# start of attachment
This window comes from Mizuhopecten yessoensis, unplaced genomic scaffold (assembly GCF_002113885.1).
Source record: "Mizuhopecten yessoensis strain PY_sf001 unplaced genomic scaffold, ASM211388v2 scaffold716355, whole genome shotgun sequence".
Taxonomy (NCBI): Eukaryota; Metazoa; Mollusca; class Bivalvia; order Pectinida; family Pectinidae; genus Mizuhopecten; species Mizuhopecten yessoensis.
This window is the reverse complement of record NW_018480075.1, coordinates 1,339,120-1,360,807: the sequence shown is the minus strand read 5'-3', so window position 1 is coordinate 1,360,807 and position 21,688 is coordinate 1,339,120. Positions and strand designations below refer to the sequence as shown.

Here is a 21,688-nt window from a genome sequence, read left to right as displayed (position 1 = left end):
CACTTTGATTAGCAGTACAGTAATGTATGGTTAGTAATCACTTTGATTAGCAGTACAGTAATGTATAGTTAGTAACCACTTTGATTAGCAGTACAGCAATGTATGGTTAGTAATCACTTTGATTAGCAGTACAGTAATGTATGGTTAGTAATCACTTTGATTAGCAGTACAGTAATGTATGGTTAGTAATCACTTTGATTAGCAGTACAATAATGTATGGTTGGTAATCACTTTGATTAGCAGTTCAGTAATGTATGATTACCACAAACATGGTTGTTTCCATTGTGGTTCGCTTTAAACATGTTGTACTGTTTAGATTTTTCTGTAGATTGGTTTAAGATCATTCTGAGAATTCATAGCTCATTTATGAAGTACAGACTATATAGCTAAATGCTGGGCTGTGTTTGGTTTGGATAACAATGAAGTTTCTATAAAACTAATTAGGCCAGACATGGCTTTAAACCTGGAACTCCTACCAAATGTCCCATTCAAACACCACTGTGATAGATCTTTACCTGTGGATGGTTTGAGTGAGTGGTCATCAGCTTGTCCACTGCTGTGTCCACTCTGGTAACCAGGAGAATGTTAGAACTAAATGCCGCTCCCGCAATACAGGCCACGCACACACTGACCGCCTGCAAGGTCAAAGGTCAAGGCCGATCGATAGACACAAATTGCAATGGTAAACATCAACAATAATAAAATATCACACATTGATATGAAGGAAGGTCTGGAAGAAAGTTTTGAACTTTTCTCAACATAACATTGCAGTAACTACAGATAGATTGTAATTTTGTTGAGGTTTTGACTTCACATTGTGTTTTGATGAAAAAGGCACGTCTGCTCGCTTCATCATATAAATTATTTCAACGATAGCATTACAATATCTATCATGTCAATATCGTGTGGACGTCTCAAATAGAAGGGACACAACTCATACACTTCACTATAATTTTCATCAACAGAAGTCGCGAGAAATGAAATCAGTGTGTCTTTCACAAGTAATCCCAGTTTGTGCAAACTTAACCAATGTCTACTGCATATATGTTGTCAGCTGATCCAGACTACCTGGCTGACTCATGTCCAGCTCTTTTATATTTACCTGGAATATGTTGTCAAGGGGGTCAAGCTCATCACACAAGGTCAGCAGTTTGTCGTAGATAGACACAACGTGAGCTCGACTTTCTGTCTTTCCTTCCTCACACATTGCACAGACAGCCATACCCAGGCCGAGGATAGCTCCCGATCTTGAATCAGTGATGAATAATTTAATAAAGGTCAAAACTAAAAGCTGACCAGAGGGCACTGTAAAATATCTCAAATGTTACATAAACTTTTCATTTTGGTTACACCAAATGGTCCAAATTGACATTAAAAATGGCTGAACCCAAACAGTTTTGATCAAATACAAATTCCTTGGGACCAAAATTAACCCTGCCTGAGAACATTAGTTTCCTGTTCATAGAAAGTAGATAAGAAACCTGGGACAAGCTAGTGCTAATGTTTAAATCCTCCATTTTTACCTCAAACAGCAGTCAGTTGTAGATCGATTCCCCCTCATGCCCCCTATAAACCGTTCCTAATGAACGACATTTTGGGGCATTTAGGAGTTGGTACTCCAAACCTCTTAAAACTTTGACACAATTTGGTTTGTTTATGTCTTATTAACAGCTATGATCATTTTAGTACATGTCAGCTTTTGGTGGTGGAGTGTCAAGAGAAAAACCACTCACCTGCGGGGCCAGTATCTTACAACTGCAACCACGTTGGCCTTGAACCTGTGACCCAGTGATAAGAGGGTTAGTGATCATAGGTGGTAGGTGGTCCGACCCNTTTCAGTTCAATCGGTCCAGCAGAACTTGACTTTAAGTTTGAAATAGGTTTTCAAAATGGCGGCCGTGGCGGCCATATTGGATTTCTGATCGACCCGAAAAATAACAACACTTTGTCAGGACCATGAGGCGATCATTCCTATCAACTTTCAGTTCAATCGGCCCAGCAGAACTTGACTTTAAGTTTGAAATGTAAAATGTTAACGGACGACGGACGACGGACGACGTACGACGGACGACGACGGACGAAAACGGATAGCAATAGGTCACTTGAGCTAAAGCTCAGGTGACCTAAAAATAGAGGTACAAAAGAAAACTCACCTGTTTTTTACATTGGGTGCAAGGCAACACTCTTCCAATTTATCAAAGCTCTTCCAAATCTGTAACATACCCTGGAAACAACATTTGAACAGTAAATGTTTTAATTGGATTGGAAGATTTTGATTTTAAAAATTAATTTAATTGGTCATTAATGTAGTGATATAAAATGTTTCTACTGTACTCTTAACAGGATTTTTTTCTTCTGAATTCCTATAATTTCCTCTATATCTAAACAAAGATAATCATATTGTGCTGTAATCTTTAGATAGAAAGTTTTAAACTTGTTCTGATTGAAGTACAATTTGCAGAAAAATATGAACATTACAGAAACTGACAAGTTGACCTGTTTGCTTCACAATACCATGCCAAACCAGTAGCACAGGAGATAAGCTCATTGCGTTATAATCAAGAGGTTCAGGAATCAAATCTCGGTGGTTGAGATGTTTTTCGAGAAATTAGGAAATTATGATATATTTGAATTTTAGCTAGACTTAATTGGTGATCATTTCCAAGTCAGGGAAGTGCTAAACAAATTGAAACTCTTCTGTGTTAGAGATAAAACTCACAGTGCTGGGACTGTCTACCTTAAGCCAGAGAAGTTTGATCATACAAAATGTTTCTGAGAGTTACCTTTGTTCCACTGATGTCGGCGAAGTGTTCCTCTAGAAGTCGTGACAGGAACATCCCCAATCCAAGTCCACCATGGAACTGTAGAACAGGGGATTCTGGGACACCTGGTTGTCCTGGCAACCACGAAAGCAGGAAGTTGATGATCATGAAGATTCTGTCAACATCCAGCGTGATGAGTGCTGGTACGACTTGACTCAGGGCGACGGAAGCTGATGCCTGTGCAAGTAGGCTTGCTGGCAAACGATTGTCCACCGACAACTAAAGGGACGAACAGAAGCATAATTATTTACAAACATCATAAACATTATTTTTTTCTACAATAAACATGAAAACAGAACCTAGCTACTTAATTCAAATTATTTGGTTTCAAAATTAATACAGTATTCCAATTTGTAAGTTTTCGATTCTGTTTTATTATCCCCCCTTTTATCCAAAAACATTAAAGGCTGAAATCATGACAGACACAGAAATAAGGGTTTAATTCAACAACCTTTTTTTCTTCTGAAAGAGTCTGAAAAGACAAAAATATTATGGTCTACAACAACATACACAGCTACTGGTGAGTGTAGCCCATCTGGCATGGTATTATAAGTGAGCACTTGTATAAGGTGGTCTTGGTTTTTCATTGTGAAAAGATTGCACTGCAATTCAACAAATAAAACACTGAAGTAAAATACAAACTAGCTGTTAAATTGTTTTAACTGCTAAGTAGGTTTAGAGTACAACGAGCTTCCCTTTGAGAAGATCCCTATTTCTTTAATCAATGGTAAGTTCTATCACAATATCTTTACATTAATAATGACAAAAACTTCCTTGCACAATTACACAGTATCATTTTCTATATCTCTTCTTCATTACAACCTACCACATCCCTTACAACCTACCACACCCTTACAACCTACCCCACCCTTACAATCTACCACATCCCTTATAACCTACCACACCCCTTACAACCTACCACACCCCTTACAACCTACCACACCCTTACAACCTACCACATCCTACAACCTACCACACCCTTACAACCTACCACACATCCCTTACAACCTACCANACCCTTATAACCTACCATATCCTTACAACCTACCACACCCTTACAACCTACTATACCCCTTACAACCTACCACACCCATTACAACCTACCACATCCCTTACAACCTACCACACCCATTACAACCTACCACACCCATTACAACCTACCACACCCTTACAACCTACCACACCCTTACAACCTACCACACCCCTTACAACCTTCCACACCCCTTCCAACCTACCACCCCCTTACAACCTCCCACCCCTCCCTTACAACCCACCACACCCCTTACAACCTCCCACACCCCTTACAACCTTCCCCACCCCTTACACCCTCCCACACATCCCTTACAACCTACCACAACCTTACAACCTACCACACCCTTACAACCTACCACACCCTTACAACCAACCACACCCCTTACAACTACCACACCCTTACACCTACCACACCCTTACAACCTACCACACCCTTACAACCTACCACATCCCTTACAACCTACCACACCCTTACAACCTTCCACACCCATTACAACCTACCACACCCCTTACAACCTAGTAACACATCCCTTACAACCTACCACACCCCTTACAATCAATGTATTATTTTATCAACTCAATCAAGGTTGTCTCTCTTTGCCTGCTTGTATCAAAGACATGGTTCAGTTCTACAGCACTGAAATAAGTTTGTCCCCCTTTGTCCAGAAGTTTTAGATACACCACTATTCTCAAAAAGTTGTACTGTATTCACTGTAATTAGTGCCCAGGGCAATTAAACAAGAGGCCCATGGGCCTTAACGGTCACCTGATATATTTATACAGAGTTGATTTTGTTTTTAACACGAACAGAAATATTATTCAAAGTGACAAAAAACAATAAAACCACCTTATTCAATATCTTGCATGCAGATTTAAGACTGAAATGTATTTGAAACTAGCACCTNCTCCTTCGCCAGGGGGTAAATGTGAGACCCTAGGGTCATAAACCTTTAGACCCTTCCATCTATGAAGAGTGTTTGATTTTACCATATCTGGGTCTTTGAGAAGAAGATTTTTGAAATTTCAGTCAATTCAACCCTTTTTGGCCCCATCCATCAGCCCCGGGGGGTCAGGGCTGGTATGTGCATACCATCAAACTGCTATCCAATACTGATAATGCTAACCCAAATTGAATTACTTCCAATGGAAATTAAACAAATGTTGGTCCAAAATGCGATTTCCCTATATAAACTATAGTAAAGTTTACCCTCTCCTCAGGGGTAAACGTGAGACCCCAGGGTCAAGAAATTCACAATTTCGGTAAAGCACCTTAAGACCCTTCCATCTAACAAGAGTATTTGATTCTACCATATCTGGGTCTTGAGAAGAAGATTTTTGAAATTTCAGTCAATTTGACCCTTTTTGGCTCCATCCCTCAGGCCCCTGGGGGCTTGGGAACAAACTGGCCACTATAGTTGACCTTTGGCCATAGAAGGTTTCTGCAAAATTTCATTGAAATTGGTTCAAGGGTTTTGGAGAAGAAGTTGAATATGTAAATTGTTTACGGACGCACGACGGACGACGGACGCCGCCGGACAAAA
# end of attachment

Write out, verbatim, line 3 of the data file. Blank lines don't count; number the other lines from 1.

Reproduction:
Taxonomy (NCBI): Eukaryota; Metazoa; Mollusca; class Bivalvia; order Pectinida; family Pectinidae; genus Mizuhopecten; species Mizuhopecten yessoensis.